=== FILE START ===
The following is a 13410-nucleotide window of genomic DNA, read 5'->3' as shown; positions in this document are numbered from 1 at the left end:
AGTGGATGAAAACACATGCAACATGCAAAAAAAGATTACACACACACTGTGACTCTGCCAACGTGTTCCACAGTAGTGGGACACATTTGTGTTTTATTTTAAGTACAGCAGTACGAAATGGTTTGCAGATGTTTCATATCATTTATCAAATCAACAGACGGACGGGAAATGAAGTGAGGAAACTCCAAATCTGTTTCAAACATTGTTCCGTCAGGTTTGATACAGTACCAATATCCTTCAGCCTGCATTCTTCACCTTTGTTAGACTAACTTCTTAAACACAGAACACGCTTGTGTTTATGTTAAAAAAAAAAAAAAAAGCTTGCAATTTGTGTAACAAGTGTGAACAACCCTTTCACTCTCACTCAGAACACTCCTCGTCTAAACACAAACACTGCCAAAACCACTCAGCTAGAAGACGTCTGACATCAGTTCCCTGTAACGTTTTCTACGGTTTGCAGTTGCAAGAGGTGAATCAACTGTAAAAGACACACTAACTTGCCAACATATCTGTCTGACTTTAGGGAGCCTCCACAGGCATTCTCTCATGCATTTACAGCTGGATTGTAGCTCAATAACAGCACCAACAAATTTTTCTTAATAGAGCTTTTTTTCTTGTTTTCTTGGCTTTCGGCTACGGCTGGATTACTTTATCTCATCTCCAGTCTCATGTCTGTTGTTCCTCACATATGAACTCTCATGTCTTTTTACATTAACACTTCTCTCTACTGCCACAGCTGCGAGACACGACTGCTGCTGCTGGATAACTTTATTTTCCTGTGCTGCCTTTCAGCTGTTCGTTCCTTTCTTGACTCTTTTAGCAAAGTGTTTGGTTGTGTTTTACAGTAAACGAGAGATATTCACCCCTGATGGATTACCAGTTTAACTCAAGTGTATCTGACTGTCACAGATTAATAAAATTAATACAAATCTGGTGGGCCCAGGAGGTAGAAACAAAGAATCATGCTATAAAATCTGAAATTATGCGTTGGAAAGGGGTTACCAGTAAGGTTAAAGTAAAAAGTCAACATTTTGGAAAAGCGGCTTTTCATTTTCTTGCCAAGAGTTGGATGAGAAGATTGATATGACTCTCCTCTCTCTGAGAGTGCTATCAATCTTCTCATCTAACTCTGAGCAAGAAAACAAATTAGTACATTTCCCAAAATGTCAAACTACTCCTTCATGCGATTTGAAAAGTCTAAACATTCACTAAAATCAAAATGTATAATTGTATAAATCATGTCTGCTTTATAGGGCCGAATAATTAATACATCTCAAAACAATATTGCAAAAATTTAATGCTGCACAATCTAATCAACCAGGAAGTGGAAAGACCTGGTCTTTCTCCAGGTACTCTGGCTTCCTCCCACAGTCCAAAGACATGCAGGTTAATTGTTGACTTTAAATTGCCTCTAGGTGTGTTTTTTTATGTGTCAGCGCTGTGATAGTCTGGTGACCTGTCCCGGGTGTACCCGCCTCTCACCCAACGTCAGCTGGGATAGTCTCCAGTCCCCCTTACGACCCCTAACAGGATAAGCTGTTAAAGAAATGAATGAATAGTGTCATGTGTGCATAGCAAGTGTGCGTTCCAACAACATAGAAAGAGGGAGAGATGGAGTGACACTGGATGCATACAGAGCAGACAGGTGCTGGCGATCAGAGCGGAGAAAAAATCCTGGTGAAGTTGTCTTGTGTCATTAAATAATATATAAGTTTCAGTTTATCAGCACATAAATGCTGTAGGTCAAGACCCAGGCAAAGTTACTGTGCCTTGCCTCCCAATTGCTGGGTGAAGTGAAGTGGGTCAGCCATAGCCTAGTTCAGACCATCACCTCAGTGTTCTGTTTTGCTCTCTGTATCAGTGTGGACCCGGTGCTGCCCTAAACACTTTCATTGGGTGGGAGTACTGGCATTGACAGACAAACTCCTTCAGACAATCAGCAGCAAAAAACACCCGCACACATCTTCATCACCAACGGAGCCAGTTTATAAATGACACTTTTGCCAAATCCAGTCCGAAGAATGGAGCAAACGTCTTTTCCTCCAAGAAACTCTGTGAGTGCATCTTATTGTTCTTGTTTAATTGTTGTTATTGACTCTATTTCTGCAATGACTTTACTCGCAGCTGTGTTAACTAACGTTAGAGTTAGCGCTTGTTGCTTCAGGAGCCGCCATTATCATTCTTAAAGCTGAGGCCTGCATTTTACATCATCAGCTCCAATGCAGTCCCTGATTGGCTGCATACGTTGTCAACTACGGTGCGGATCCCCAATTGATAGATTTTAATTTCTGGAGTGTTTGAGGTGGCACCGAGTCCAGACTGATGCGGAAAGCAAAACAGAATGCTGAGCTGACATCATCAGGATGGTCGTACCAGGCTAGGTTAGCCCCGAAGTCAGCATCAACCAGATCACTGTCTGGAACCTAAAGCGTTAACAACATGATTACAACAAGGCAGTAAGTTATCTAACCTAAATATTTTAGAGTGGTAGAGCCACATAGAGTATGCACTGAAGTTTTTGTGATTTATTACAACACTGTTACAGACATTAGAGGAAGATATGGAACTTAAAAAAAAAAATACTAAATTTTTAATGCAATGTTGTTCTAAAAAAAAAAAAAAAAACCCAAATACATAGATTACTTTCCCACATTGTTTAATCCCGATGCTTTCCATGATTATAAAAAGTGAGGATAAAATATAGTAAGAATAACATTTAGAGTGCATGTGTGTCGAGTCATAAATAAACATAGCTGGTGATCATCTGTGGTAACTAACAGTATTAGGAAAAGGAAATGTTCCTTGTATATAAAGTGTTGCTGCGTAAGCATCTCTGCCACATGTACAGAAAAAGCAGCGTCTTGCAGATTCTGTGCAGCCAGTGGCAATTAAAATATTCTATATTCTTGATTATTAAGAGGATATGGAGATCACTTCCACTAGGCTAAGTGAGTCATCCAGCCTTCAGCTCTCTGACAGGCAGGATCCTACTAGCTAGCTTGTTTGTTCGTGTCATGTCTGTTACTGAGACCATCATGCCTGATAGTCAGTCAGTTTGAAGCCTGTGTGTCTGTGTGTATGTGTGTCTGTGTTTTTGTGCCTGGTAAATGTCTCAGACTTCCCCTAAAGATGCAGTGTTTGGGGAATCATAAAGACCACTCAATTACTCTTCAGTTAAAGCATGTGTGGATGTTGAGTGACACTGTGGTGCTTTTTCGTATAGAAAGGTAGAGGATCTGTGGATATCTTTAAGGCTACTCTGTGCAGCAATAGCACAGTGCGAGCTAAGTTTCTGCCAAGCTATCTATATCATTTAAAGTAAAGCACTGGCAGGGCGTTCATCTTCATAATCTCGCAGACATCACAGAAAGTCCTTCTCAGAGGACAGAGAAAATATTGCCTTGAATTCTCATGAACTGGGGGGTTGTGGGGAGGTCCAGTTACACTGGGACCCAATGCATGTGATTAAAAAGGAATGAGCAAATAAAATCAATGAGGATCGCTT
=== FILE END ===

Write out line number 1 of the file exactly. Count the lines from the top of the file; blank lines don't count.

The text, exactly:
The following is a 13410-nucleotide window of genomic DNA, read 5'->3' as shown; positions in this document are numbered from 1 at the left end: